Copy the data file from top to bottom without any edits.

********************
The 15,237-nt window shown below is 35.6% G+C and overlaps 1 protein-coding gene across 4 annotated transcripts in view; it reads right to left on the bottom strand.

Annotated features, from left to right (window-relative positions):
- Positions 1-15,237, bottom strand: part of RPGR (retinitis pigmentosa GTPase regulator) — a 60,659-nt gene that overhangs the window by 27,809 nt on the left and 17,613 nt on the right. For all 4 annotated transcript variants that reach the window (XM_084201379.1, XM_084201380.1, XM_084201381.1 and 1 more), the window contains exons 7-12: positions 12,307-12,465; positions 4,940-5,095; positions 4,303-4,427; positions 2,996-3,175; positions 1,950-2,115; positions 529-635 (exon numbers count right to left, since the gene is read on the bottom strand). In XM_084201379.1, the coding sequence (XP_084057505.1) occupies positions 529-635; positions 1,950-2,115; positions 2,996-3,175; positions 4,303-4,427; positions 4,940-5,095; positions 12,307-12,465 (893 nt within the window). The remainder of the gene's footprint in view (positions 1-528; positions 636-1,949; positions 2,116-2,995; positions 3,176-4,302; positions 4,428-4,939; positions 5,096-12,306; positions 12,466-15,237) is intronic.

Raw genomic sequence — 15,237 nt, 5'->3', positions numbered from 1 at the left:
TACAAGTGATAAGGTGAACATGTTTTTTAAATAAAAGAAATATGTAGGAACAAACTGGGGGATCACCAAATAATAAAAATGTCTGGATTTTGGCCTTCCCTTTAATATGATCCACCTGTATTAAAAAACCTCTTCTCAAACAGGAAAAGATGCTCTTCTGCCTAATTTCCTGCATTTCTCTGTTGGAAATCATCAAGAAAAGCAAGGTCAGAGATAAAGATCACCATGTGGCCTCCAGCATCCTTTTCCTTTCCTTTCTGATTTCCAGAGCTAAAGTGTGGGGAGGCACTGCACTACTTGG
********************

The 15,237-nt window shown below is 35.6% G+C and overlaps 1 protein-coding gene across 4 annotated transcripts in view; it reads right to left on the bottom strand.

Annotated features, from left to right (window-relative positions):
- Positions 1-15,237, bottom strand: part of RPGR (retinitis pigmentosa GTPase regulator) — a 60,659-nt gene that overhangs the window by 27,809 nt on the left and 17,613 nt on the right. For all 4 annotated transcript variants that reach the window (XM_084201379.1, XM_084201380.1, XM_084201381.1 and 1 more), the window contains exons 7-12: positions 12,307-12,465; positions 4,940-5,095; positions 4,303-4,427; positions 2,996-3,175; positions 1,950-2,115; positions 529-635 (exon numbers count right to left, since the gene is read on the bottom strand). In XM_084201379.1, the coding sequence (XP_084057505.1) occupies positions 529-635; positions 1,950-2,115; positions 2,996-3,175; positions 4,303-4,427; positions 4,940-5,095; positions 12,307-12,465 (893 nt within the window). The remainder of the gene's footprint in view (positions 1-528; positions 636-1,949; positions 2,116-2,995; positions 3,176-4,302; positions 4,428-4,939; positions 5,096-12,306; positions 12,466-15,237) is intronic.

Raw genomic sequence — 15,237 nt, 5'->3', positions numbered from 1 at the left:
TACAAGTGATAAGGTGAACATGTTTTTTAAATAAAAGAAATATGTAGGAACAAACTGGGGGATCACCAAATAATAAAAATGTCTGGATTTTGGCCTTCCCTTTAATATGATCCACCTGTATTAAAAAACCTCTTCTCAAACAGGAAAAGATGCTCTTCTGCCTAATTTCCTGCATTTCTCTGTTGGAAATCATCAAGAAAAGCAAGGTCAGAGATAAAGATCACCATGTGGCCTCCAGCATCCTTTTCCTTTCCTTTCTGATTTCCAGAGCTAAAGTGTGGGGAGGCACTGCACTACTTGG